By Narena Olliver
A great amount of thought and preparation has gone into the writing of this book. Narena Olliver has worked to fuse fact with fantasy and the result is a different and fascinating story set in this country about one thousand years ago.
Despite the title, it is not the new arrivals from Polynesia, the Tauhou under the leadership of Toi, who are at the forefront of the story, but the original race of Kaiwaiata, human-like light-skinned creatures reminiscent of the patupaiarehe of Maori tradition. Humans, they say, are closely related to them, though a mutation that occurred long ago – “like ourselves but not like ourselves”.
The matrilineal society of the Kaiwaiata is egalitarian. Though human-shaped, they nest in trees and some fly, either on the backs of huge eagles or they glide with the help of feathered suits. They are aligned with other living creatures, with which they cooperate and do not exploit. Moreover, through telepathy they communicate with other such peoples elsewhere, and precognition serves as protection from most danger.
With the new arrivals come kuri and kiore, all of which they find “breed so fast”. And there’s the Tauhou’s practice of setting fire to the forest. Together, the result is an immediate detrimental effect on the inhabitants – birds, particularly moa and other ground-dwellers, as well as on the Kaiwaiata.
It is not just the issues between the Kaiwaiata and the Touhou that keep the novel moving, but an added factor in the settling of old scores between the first set of canoes and the next.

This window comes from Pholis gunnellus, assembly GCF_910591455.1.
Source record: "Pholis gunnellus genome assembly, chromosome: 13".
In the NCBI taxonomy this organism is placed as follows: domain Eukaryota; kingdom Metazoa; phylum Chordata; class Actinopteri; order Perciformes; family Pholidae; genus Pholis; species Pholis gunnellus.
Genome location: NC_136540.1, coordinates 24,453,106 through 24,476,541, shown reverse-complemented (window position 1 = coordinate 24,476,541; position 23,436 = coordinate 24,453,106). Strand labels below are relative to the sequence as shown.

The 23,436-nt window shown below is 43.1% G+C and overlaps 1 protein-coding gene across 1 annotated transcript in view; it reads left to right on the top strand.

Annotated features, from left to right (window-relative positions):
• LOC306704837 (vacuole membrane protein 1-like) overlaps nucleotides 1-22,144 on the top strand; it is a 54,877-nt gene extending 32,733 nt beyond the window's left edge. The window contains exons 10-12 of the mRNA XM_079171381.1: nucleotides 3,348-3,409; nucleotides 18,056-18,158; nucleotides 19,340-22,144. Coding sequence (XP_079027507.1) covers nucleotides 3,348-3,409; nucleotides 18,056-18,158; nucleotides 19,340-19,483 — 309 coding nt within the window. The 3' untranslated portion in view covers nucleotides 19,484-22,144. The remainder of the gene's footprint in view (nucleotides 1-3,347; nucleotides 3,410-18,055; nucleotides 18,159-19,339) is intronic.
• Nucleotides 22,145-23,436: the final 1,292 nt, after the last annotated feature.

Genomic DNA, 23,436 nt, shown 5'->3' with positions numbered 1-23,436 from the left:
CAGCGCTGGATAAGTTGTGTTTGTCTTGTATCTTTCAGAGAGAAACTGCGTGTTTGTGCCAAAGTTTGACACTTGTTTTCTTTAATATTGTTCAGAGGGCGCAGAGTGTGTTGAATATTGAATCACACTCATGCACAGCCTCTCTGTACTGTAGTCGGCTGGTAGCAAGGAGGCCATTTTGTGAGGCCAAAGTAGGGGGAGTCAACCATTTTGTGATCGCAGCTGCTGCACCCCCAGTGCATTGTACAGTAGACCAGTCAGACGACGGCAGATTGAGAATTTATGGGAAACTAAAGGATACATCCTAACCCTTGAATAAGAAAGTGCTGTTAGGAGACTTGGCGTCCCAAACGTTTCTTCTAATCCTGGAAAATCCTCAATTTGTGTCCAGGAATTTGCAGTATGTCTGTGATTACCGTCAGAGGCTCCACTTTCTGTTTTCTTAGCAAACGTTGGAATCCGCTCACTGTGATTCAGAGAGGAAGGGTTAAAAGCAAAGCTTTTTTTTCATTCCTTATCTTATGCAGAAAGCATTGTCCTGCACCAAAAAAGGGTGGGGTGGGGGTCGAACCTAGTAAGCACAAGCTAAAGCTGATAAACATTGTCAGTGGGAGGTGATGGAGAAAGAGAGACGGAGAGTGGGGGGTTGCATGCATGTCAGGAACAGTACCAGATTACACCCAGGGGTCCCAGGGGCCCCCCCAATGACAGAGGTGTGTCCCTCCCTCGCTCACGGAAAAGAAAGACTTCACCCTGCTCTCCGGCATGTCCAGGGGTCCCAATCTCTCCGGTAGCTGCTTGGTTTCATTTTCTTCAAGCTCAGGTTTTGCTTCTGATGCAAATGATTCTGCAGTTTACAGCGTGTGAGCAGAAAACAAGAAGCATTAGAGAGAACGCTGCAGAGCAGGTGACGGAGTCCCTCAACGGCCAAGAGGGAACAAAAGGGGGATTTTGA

The book ends quite abruptly without a real conclusion – no doubt because there is another one to follow – Te Tini o Toi, Book 2.
Though particularly accessible to New Zealand readers with prior knowledge of the history and traditions of this country, there are ample explanations throughout the text to guide someone new to the subject, plus a full glossary of perhaps less familiar words and terms used.
The disappointing aspect is that the author’s care taken with the preparation has been let down in the later stages of publishing. When the book has undergone more rigorous proofing to eliminate the many errors it will be a worthy addition to the fiction-folk-history of this country.
Te Tini o Toi, Book 2
Book 2 in the series carries on the story of the alternative people the Kaiwaiata, and the new arrivals from Polynesia, the Tauhou.
It is necessary to read Book 1 first, as this second work lacks sufficient explanation for a new reader to understand the situation and characters. In fact, it is not clear why this is separate – it would be better for the two to be made into a single book.
The sequel is shorter than Book 1, and though there is some development in the matter of relations between the two peoples, it does not add a lot.
There is an attempt at a liaison between the races, but the result is as the Kaiwaiata feared. The Tauhou proliferate and the natural environment suffers, particularly the birdlife with the moa at the top.
Again, this book ends abruptly, with a short, prosaic epilogue stating what happened to the various characters.
Author: Narena Olliver
Publisher: Icon Press
Available for Kindle from Amazon
Book 1: ASIN B00FIHCNVE
Book 2: ASIN B0IF325KRC